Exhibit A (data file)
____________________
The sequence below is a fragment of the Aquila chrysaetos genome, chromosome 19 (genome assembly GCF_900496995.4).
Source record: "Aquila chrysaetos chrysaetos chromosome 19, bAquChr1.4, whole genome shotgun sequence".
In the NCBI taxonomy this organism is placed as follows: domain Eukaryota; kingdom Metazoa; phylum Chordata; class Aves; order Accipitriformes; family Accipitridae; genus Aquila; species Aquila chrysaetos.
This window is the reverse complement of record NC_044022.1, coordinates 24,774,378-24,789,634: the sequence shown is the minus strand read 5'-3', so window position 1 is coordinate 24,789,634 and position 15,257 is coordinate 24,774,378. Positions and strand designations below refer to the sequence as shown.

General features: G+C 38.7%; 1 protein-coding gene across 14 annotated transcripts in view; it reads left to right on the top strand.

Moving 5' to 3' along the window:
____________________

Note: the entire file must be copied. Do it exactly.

The sequence below is a fragment of the Aquila chrysaetos genome, chromosome 19 (genome assembly GCF_900496995.4).
Source record: "Aquila chrysaetos chrysaetos chromosome 19, bAquChr1.4, whole genome shotgun sequence".
In the NCBI taxonomy this organism is placed as follows: domain Eukaryota; kingdom Metazoa; phylum Chordata; class Aves; order Accipitriformes; family Accipitridae; genus Aquila; species Aquila chrysaetos.
This window is the reverse complement of record NC_044022.1, coordinates 24,774,378-24,789,634: the sequence shown is the minus strand read 5'-3', so window position 1 is coordinate 24,789,634 and position 15,257 is coordinate 24,774,378. Positions and strand designations below refer to the sequence as shown.

General features: G+C 38.7%; 1 protein-coding gene across 14 annotated transcripts in view; it reads left to right on the top strand.

Moving 5' to 3' along the window: